Jan – Feb 2013 Practice Update

New rules for trustees of SMSFs

The ATO has issued a reminder that new regulations apply to self-managed superannuation funds (SMSFs) from the 2012/13 income year.

They require trustees of SMSFs to:

  • value the fund’s assets at their market value for the purpose of preparing financial accounts and statements of the fund;
  • consider insurance for their members as part of the fund’s investment strategy; and
  • review the fund’s investment strategy on a regular basis.

Trustees who fail to comply with these requirements may be subject to penalties.

ATO given more powers to deal with non-compliance

Trustees have always been required to keep the money and other assets of the SMSF separate from those held by the trustee personally (or by a standard employer-sponsor or an associate of a standard employer-sponsor).

A regulation has now made this requirement an ‘operating standard’, which means the ATO now has the power to enforce compliance.

Contraventions may result in a fine of up to 100 penalty units.

Editor: Penalty units were recently increased from $110 to $170 per penalty unit; therefore, e.g., 100 penalty units would equal $17,000 (up from $11,000)!

New superannuation legislation

The Government has introduced further legislation to implement further ‘Stronger Super’ reforms.

Currently, there are no specific promoter penalties under the superannuation law in relation to illegal early release schemes.

Editor: Members of super funds are only allowed to access their super when they satisfy a ‘condition of release’, such as retiring or reaching age 65.
Some people, wrongly, advise members that they can get access to their superannuation earlier, which is illegal, but the promoters can get away scot-free while the member gets penalised.

Under the proposed new laws, promoters of illegal early release schemes will face civil and criminal penalties including a fine of up to $340,000 (2,000 penalty units) and/or imprisonment of up to 5 years.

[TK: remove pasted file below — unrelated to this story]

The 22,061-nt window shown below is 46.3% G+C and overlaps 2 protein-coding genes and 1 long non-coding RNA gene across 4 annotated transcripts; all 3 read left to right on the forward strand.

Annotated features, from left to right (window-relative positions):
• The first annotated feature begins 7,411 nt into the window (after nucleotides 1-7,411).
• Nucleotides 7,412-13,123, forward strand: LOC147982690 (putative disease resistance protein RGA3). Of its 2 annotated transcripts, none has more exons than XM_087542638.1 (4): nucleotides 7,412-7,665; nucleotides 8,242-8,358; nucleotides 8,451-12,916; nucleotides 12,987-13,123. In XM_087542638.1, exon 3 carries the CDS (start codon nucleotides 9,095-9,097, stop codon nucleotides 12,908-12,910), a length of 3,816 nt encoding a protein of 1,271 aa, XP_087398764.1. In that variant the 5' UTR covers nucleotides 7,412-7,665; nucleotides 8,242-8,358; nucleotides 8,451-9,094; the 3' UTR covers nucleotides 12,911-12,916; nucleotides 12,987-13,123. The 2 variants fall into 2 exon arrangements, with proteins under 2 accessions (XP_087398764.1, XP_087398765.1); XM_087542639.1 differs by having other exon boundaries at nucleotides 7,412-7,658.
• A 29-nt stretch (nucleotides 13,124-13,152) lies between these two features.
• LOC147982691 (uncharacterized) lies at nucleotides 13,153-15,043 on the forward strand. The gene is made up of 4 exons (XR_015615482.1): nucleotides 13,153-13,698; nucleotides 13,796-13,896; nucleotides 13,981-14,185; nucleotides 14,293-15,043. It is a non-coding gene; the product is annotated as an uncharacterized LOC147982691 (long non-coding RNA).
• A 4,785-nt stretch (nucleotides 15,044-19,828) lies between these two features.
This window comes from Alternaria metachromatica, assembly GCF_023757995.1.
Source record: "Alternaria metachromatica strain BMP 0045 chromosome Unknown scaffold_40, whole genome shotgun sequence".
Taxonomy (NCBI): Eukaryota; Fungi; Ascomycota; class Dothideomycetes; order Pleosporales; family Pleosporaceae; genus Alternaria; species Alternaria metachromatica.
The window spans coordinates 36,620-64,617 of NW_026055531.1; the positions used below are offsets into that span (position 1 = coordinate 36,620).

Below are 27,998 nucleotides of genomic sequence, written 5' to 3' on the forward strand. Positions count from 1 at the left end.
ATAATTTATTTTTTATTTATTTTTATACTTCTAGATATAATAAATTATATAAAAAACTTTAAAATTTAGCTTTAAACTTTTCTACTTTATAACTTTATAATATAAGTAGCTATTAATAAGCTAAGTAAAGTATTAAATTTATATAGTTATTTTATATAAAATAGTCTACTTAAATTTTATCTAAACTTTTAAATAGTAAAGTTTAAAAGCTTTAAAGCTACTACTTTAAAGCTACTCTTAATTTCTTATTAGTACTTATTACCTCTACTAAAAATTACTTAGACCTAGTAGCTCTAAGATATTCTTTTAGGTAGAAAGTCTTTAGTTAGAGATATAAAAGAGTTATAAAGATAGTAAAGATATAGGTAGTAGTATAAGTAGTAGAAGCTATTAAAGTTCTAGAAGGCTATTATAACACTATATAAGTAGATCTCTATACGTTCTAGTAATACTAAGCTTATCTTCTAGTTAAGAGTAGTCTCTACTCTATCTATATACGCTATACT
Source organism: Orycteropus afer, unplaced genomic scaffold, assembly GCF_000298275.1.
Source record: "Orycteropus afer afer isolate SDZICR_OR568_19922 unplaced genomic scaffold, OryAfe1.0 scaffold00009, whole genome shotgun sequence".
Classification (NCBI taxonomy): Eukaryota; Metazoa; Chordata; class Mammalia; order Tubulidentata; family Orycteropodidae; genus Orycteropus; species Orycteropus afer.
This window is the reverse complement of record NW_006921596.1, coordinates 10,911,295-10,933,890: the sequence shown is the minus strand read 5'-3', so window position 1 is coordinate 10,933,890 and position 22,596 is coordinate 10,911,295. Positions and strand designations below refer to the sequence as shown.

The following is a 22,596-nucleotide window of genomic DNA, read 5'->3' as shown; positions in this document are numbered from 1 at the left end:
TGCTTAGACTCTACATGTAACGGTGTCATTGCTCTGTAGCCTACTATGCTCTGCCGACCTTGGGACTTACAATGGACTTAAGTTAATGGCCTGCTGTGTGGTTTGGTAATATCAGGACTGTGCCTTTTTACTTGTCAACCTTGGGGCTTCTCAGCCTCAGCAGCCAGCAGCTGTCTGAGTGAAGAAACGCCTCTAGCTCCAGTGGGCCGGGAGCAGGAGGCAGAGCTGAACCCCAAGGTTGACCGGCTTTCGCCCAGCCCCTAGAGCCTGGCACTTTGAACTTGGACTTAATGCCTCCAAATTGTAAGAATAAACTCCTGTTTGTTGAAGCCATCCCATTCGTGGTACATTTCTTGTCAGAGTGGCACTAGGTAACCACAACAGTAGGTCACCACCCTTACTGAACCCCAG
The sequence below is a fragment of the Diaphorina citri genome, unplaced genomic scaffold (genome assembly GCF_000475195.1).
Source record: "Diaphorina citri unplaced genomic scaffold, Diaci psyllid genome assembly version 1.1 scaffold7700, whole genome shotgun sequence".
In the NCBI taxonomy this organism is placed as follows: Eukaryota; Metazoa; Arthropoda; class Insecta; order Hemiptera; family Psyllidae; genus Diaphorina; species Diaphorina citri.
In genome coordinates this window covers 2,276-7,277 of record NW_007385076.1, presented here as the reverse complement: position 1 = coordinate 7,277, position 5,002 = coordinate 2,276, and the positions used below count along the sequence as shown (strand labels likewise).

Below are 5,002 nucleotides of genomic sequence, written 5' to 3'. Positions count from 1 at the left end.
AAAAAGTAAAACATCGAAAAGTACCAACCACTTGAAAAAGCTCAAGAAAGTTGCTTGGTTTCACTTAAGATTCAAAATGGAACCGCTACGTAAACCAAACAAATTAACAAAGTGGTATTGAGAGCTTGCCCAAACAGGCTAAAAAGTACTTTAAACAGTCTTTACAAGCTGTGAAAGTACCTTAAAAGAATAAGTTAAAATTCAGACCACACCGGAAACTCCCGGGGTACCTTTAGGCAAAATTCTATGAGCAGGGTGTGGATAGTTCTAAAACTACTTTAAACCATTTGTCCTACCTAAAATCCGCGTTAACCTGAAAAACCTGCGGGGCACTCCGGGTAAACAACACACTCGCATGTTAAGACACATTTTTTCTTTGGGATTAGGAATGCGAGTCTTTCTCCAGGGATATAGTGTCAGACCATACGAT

Other reforms introduced include:

  • taxing superannuation benefits that are accessed illegally at the rate of 45%;
  • giving the ATO effective, flexible and proportionate powers to address wrongdoing and non-compliance by SMSF trustees (e.g., by issuing them with personal fines, or directing them to undertake certain actions); and
  • capturing roll-overs to SMSFs as a designated service under the Anti-Money Laundering and Counter-Terrorism Financing Act 2006, to ensure superannuation benefits are not being used for illicit purposes.

ATO Data Matching Programs

The ATO has announced that it will request and collect information for the purposes of the following data matching programs.

Banking Transparency Strategy Data Matching Program

The ATO will collect the offshore account details of approximately 50,000 bank customers to identify Australian resident taxpayers with offshore bank accounts, which may evidence undeclared income and/or gains in the 2008/09 to 2010/11 financial years, from the major banks (i.e., the ‘Big Four’), as well as 14 other banks, including the Bank of Queensland, Macquarie Bank, Citigroup, HSBC, Rabobank, Arab Bank Australia, Bank of China, Credit Suisse and the Union Bank of Switzerland.

Credit and Debit Card Data Matching Program

The ATO will request and collect data relating to credit and debit card sales relating to approximately 900,000 merchants for the period 1 July 2011 to 30 June 2012 from the Big Four banks, as well as St George Bank, Bendigo and Adelaide Bank, Bank of Queensland, BWA Merchant Services, American Express Australia and Diners Club Australia.